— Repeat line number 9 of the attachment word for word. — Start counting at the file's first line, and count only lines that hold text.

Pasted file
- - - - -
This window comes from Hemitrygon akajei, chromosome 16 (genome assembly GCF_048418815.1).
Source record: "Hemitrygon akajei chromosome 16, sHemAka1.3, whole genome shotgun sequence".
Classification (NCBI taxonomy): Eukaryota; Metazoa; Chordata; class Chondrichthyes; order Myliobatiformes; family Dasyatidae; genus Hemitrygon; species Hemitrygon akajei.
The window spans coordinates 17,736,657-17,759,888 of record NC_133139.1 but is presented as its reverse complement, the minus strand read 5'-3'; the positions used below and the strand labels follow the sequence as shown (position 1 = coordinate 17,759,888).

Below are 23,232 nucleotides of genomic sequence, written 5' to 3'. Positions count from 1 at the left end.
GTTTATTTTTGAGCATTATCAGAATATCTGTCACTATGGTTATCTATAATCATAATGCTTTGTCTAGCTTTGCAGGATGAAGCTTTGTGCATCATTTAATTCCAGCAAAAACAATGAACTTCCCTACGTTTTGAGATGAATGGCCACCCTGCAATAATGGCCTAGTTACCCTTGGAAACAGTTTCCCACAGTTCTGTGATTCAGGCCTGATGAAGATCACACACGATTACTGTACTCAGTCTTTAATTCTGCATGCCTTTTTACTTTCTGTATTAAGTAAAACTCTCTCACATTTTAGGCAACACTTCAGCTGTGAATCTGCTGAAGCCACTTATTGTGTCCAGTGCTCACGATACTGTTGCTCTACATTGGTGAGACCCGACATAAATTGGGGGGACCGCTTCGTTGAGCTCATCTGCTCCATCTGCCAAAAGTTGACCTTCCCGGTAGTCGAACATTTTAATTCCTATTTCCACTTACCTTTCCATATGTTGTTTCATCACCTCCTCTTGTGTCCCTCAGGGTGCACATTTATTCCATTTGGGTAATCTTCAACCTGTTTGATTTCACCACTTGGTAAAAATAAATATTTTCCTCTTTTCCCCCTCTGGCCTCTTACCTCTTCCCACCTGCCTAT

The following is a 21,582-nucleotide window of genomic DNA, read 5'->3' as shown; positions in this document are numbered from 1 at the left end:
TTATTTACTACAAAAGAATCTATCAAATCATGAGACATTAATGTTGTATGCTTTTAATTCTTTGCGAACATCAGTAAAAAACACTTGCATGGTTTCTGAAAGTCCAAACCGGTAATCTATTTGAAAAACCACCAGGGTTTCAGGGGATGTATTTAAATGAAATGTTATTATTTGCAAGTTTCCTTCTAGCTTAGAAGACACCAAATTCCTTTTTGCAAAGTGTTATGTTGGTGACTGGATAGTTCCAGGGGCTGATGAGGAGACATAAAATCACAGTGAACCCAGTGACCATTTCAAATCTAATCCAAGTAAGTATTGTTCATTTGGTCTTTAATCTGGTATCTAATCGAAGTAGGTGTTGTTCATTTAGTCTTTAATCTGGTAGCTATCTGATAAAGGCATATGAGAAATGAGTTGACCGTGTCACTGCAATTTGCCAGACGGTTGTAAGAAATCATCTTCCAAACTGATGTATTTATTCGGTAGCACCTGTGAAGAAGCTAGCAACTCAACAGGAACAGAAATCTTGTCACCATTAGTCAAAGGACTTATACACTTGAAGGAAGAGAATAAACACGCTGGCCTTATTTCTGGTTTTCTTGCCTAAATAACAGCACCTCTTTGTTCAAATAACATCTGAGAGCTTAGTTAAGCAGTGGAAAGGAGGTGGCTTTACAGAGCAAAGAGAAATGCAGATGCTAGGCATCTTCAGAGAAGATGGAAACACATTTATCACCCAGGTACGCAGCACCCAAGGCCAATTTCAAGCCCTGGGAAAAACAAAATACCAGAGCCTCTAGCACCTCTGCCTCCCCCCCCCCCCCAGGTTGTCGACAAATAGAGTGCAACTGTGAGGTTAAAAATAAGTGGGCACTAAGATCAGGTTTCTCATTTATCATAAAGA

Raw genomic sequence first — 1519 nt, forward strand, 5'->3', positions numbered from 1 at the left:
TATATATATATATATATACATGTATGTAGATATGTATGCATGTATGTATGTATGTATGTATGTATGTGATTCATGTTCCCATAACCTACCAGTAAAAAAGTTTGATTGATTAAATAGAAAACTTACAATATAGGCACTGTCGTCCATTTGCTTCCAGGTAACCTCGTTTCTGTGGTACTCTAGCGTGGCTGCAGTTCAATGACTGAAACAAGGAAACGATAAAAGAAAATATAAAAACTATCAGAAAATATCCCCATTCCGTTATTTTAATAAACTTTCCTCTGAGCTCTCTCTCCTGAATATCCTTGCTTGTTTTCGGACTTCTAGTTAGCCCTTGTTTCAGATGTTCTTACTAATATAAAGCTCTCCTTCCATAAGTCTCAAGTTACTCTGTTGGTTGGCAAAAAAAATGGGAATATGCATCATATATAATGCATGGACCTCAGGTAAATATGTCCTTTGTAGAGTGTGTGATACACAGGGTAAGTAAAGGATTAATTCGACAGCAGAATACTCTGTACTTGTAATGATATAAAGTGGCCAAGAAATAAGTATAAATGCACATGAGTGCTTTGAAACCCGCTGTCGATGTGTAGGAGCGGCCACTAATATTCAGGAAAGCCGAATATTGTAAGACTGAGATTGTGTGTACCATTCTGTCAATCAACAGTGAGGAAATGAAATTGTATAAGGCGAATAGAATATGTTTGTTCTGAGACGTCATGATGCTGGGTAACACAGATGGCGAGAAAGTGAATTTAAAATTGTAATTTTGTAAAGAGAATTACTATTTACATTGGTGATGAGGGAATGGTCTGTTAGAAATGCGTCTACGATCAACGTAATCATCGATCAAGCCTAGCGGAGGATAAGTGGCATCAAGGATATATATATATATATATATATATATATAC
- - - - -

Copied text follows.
Raw genomic sequence first — 1519 nt, forward strand, 5'->3', positions numbered from 1 at the left: